Demand Better for Workers with Disabilities

Dusting offices, wiping down tables, cleaning bathrooms, sorting, collating, labeling, folding, mailing— these are all activities that thousands of people with intellectual and developmental disabilities (I/DD) do for as little as three or four dollars an hour today in the United States of America. This reality is sanctioned and administered by the federal government. Eighty-five years after the passage of the Fair Labor Standards Act (FLSA), there is nothing fair about the subminimum wages we pay people with disabilities for their labor. 

Eighty-five years after the passage of the Fair Labor Standards Act (FLSA), there is nothing fair about the subminimum wages we pay people with disabilities for their labor.

The stated goal of the FLSA is to correct labor conditions detrimental to the maintenance of the minimum standard of living necessary for health, efficiency, and general well-being of workers. While this declaration of policy is a noble and necessary one, the law’s protections do not extend fully to people with disabilities. Under Section 14(c) of the FLSA, employers can obtain a certificate to legally pay people with disabilities below the federal minimum wage. This policy was enshrined in the FLSA as a way to ensure that people with disabilities were not left out of the labor market given, as stated in the statute, that their “earning or productive capacity is impaired by age, physical or mental deficiency, or injury.”

With the stroke of a pen, the very law meant to protect and enhance the lives of workers intentionally excluded certain workers with disabilities predicated on the idea that their labor was worth less than the labor of their nondisabled peers. Unfortunately, more than eight decades later and 33 years after the passage of the Americans with Disabilities Act (ADA), which established economic self-sufficiency for people with disabilities as a national goal, the minimum labor standards established by the FLSA are legally circumvented when it comes to people with disabilities.

Kyle Stumpf, a man with Down syndrome who lives and works in Dubuque, Iowa, previously worked under a 14(c) certificate earning subminimum wages. Kyle’s employment journey began toward the end of his transition from high school. He visited a few employment options that he was told were available to him. Both options were sheltered workshops for people with disabilities where he would be paid subminimum wages. Kyle does not recall being shown any employment options in the community that were integrated, like grocery stores or fast-food restaurants. Kyle eventually ended up working at a sheltered workshop helping people unload donations from cars, sorting clothing, and placing items in good condition on a conveyor belt. While his work duties ultimately broadened to include cleaning the restroom and break room and moving items to the attached retail store, his pay remained around $3.50 an hour for the roughly five years he was employed at the sheltered workshop. Kyle recalls being treated well and liked the people he worked with, which included some people (all with disabilities) he went to school with.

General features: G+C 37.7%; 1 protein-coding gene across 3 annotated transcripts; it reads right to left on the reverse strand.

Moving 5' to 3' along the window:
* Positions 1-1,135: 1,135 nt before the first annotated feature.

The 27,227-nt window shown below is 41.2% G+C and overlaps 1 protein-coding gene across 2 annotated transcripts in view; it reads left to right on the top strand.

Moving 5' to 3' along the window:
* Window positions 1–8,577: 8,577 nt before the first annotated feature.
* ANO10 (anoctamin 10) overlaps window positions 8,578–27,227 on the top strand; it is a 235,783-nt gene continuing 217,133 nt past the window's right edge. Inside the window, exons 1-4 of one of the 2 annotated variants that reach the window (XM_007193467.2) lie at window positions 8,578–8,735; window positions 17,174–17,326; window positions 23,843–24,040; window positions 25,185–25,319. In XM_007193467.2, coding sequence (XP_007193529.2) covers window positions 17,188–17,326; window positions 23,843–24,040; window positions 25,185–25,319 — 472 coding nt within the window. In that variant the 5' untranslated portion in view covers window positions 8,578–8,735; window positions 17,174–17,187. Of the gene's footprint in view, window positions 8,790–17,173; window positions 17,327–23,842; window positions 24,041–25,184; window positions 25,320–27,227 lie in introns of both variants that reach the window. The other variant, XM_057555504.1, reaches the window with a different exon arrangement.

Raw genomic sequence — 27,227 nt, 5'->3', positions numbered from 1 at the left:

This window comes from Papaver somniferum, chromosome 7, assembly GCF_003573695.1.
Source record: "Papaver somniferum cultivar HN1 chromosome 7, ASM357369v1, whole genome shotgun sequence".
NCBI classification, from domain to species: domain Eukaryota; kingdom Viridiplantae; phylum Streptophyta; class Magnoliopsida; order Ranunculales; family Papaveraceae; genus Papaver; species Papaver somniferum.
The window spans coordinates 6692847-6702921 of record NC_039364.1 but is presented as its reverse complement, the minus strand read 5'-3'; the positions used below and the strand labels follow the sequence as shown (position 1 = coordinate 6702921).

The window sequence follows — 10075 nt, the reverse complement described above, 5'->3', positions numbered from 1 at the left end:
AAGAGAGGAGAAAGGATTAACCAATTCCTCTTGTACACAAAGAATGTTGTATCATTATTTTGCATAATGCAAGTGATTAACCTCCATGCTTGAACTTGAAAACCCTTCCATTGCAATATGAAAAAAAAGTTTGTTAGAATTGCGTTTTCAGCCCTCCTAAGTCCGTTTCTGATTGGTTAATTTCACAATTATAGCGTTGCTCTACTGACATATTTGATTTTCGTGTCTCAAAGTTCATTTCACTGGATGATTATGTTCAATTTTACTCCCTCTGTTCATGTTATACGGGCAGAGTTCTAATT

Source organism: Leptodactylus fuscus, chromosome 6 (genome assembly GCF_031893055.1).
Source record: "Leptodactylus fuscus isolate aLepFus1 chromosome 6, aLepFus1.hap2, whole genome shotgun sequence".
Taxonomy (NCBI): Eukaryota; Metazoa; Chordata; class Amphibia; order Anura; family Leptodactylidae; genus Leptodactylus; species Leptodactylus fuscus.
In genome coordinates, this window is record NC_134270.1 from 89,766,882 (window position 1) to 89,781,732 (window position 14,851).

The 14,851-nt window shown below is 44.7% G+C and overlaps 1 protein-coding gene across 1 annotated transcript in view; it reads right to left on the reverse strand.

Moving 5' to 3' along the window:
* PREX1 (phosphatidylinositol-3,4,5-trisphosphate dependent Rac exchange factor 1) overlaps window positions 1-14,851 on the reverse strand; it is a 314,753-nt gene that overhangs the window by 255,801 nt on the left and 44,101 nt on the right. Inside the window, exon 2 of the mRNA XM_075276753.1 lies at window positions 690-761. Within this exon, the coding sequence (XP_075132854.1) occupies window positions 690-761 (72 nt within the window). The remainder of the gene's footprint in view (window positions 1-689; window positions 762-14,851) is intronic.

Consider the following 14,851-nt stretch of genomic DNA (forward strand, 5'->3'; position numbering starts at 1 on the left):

Kyle transitioned to working alongside nondisabled peers in an integrated setting, earning above minimum wage after gaining experience by working a few hours at a bar alongside his sister, which then helped him land a job at a national pizza chain where he worked with the assistance of job coaches. Today, Kyle works at the pizza restaurant three days per week and is sometimes called on more often. Working and making more money has allowed him to save money in a tax-advantaged savings account for people with disabilities called an ABLE (Achieving Better Life Experiences) account and to save for the future.

Kyle is just one example of what can be achieved when we reject antiquated and discriminatory systems and instead demand better for workers with disabilities. Millions of people with disabilities are in the labor market today, working alongside their nondisabled colleagues and being paid at least minimum wage. While more progress is needed, today we have developed the expertise needed to support individuals with all kinds of disabilities, including the most significant disabilities, to succeed in competitive, integrated work.

Policymakers, service providers, parents, extended families, friends, and our communities must listen to workers with disabilities who want and deserve more than exemptions under laws meant to protect them. On the 85th anniversary of the FLSA, we must hold two competing thoughts in our minds. While the FLSA has undoubtedly protected workers over the last 85 years, it will never truly live up to its stated goal as long as Section 14(c) remains intact. We must correct this, lest we go another 85 years with subminimum wages for people with disabilities.

Kyle Stumpf is a worker in Iowa; he was assisted by Bill Stumpf in producing this essay. Cyrus Huncharek is director of policy and advocacy with the National Down Syndrome Congress.

Read essays from workers and advocates whose direct experience with the FLSA’s shortcomings offers a starting point for discussion and action to change it:

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About the Authors

Kyle Stumpf

Worker, Iowa

Cyrus Huncharek

Director of Policy and Advocacy, National Down Syndrome Congress

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